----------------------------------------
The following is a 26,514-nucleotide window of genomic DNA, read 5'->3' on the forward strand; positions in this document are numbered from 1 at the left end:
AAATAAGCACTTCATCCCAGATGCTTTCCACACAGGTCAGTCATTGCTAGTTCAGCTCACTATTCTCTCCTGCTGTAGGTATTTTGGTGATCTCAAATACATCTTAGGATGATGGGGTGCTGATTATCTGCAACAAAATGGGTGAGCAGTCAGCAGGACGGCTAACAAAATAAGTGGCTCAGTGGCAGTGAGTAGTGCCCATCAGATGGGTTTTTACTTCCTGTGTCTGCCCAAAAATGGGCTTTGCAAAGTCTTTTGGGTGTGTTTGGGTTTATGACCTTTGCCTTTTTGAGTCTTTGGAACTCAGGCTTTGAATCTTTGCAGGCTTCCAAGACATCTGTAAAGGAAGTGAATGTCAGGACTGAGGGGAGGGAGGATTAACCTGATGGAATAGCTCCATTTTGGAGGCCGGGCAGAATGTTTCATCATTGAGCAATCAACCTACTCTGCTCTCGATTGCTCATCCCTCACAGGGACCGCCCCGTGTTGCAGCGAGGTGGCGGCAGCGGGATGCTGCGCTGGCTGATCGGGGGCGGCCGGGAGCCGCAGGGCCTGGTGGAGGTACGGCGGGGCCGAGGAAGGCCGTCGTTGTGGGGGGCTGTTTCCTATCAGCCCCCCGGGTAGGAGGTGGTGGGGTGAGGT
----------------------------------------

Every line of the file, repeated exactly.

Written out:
The following is a 26,514-nucleotide window of genomic DNA, read 5'->3' on the forward strand; positions in this document are numbered from 1 at the left end:
AAATAAGCACTTCATCCCAGATGCTTTCCACACAGGTCAGTCATTGCTAGTTCAGCTCACTATTCTCTCCTGCTGTAGGTATTTTGGTGATCTCAAATACATCTTAGGATGATGGGGTGCTGATTATCTGCAACAAAATGGGTGAGCAGTCAGCAGGACGGCTAACAAAATAAGTGGCTCAGTGGCAGTGAGTAGTGCCCATCAGATGGGTTTTTACTTCCTGTGTCTGCCCAAAAATGGGCTTTGCAAAGTCTTTTGGGTGTGTTTGGGTTTATGACCTTTGCCTTTTTGAGTCTTTGGAACTCAGGCTTTGAATCTTTGCAGGCTTCCAAGACATCTGTAAAGGAAGTGAATGTCAGGACTGAGGGGAGGGAGGATTAACCTGATGGAATAGCTCCATTTTGGAGGCCGGGCAGAATGTTTCATCATTGAGCAATCAACCTACTCTGCTCTCGATTGCTCATCCCTCACAGGGACCGCCCCGTGTTGCAGCGAGGTGGCGGCAGCGGGATGCTGCGCTGGCTGATCGGGGGCGGCCGGGAGCCGCAGGGCCTGGTGGAGGTACGGCGGGGCCGAGGAAGGCCGTCGTTGTGGGGGGCTGTTTCCTATCAGCCCCCCGGGTAGGAGGTGGTGGGGTGAGGT